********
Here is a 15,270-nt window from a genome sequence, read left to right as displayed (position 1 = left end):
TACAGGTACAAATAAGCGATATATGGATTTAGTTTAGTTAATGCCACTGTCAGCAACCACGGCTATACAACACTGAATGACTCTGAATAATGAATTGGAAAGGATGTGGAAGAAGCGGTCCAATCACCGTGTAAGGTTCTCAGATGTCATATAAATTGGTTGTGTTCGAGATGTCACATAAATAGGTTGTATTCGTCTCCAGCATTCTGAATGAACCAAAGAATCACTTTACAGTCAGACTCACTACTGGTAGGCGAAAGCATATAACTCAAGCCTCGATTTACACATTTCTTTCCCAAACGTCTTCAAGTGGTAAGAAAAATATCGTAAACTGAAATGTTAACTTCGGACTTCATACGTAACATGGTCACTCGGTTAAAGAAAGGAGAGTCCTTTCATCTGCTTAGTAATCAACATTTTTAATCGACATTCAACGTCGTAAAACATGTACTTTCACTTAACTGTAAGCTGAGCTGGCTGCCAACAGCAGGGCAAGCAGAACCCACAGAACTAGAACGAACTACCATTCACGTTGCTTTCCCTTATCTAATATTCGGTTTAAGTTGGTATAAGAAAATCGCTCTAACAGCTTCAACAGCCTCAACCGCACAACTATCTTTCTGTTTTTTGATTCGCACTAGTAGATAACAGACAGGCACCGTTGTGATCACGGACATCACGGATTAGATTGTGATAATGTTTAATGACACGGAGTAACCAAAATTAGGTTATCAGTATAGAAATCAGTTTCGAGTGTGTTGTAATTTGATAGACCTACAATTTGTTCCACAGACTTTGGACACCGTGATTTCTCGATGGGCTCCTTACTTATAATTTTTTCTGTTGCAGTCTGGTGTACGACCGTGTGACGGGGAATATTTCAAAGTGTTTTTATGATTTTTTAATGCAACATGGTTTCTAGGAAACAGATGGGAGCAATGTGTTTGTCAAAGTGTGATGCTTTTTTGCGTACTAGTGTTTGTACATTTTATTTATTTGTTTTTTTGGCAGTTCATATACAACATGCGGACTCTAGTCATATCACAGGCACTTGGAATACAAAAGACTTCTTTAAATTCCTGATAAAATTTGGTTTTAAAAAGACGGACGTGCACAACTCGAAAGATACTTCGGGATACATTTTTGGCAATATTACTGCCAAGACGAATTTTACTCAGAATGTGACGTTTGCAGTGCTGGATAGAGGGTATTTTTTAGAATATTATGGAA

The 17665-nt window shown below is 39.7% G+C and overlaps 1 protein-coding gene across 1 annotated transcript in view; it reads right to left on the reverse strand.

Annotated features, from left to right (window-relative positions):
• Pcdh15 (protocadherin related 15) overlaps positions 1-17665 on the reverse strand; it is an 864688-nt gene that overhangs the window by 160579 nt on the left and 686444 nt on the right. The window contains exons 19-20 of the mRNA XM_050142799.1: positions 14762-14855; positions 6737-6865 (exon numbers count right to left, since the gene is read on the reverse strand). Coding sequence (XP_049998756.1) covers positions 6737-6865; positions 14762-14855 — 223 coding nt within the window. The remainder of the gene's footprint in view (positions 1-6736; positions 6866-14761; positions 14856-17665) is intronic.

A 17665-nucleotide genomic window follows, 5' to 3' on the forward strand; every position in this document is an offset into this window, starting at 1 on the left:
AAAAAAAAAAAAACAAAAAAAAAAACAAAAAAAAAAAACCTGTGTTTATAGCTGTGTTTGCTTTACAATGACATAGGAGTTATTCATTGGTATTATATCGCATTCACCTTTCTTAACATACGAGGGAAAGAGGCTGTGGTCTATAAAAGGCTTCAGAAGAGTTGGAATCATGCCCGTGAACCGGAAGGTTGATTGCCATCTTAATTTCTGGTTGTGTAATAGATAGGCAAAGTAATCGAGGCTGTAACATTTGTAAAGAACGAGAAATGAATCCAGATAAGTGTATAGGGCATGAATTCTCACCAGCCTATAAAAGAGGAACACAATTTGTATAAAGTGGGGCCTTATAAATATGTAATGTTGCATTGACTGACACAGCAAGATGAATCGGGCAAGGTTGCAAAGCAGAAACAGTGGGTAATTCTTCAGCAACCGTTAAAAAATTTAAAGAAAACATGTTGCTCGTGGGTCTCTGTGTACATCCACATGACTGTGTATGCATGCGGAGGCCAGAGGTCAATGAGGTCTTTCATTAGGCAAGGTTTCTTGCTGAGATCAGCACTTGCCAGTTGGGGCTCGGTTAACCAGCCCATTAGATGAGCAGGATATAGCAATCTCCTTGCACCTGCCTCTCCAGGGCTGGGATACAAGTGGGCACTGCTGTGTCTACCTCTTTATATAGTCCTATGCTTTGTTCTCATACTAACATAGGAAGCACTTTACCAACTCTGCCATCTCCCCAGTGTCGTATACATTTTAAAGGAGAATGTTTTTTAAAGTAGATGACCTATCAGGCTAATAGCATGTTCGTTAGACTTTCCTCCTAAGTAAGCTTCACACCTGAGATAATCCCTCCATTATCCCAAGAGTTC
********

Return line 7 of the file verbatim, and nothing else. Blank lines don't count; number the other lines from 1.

AAAAAAAAAAAAACAAAAAAAAAAACAAAAAAAAAAAACCTGTGTTTATAGCTGTGTTTGCTTTACAATGACATAGGAGTTATTCATTGGTATTATATCGCATTCACCTTTCTTAACATACGAGGGAAAGAGGCTGTGGTCTATAAAAGGCTTCAGAAGAGTTGGAATCATGCCCGTGAACCGGAAGGTTGATTGCCATCTTAATTTCTGGTTGTGTAATAGATAGGCAAAGTAATCGAGGCTGTAACATTTGTAAAGAACGAGAAATGAATCCAGATAAGTGTATAGGGCATGAATTCTCACCAGCCTATAAAAGAGGAACACAATTTGTATAAAGTGGGGCCTTATAAATATGTAATGTTGCATTGACTGACACAGCAAGATGAATCGGGCAAGGTTGCAAAGCAGAAACAGTGGGTAATTCTTCAGCAACCGTTAAAAAATTTAAAGAAAACATGTTGCTCGTGGGTCTCTGTGTACATCCACATGACTGTGTATGCATGCGGAGGCCAGAGGTCAATGAGGTCTTTCATTAGGCAAGGTTTCTTGCTGAGATCAGCACTTGCCAGTTGGGGCTCGGTTAACCAGCCCATTAGATGAGCAGGATATAGCAATCTCCTTGCACCTGCCTCTCCAGGGCTGGGATACAAGTGGGCACTGCTGTGTCTACCTCTTTATATAGTCCTATGCTTTGTTCTCATACTAACATAGGAAGCACTTTACCAACTCTGCCATCTCCCCAGTGTCGTATACATTTTAAAGGAGAATGTTTTTTAAAGTAGATGACCTATCAGGCTAATAGCATGTTCGTTAGACTTTCCTCCTAAGTAAGCTTCACACCTGAGATAATCCCTCCATTATCCCAAGAGTTC